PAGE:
Rating - 1 (out of 5): No stranger to comic book characters, Raymond Hatton played the Mole in the 1950 Dick Tracy television series.
Stephen Wootton can be spotted in episodes of Leave It to Beaver and The Jack Benny Program.
Phil Arnold had bit parts in the Don Knotts films The Incredible Mister Limpet and The Shakiest Gun in the West.
Dan White can be seen in such cult films as Jesse James Meets Frankenstein's Daughter and Attack of the Giant Leeches.
Frank Fenton was Murdo Carvell in 1944's Buffalo Bill.
Ken Christy played a slave in The Ten Commandments and the second police sergeant in Tarzan's New York Adventure.
Claire Du Brey played Mrs. Grimsby in Abbott and Costello Meet the Killer, Boris Karloff.
Jack Finch portrayed Wilber Finch in The Andy Griffith Show episode "Those Gossipin' Men".
The radio announcement about the clothing drive for Levee City at this episode's beginning is done by Robert Shayne.
As Superman flies in search of Lois, Jimmy and Bobby after fixing the dam, his S shield is backwards.
In the right hands, this could have been like the "Operation: Tolerance" years of the radio program. The problem is that "The Prince Albert Coat" does the exact opposite of those audio adventures from roughly a decade before the episode's original broadcast date. The end result is a ham fisted, irritating mess. The cast and crew's hearts were in the right place, but the execution of the material was not.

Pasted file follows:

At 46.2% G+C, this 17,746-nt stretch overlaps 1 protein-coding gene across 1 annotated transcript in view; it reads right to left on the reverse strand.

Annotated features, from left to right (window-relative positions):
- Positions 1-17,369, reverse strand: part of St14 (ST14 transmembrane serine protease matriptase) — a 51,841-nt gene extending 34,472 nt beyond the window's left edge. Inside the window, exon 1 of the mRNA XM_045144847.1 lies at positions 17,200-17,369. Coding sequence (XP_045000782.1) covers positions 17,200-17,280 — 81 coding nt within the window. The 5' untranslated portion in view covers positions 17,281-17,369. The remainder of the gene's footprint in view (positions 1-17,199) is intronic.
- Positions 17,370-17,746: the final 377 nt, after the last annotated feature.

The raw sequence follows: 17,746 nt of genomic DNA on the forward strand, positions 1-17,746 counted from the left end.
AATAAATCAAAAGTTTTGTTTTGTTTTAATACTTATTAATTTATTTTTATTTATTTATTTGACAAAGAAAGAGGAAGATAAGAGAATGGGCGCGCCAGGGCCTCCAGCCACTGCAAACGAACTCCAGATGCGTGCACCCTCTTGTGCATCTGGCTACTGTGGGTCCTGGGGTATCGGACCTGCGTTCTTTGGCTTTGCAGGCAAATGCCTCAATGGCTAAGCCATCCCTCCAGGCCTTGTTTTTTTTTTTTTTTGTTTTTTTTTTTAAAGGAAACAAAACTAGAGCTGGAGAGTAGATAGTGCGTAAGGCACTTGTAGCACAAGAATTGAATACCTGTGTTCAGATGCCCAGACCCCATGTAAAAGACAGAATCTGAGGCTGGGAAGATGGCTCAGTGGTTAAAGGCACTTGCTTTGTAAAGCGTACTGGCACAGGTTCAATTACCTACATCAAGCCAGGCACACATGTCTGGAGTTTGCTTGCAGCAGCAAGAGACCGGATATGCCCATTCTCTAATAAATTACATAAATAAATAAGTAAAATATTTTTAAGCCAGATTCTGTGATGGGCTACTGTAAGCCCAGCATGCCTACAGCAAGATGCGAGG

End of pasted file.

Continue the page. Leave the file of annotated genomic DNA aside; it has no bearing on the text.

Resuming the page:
Bobby and his grandfather were, quite frankly, irritating and incompetent. The same could be said about Cueball and Mike, but we'll get to them later. Bobby and Gramps are just two of the many problems with "The Prince Albert Coat". Firstly, there is no communication between the two. Had there been at least a few conversations, perhaps Bobby would have not given away his Granddad's coat. Plus, the old coot seems way too senile to take care of himself, let alone a boy who looks like a Bizarro version of Ron Howard. A checker game seems more important to him than his and the child's welfare. Perhaps, that was the point of this episode, but that is overshadowed by the actors' ridiculously overblown and poor performances of their characters. In the end, Butch the dog seems to be the most intelligent member of the Jackson family.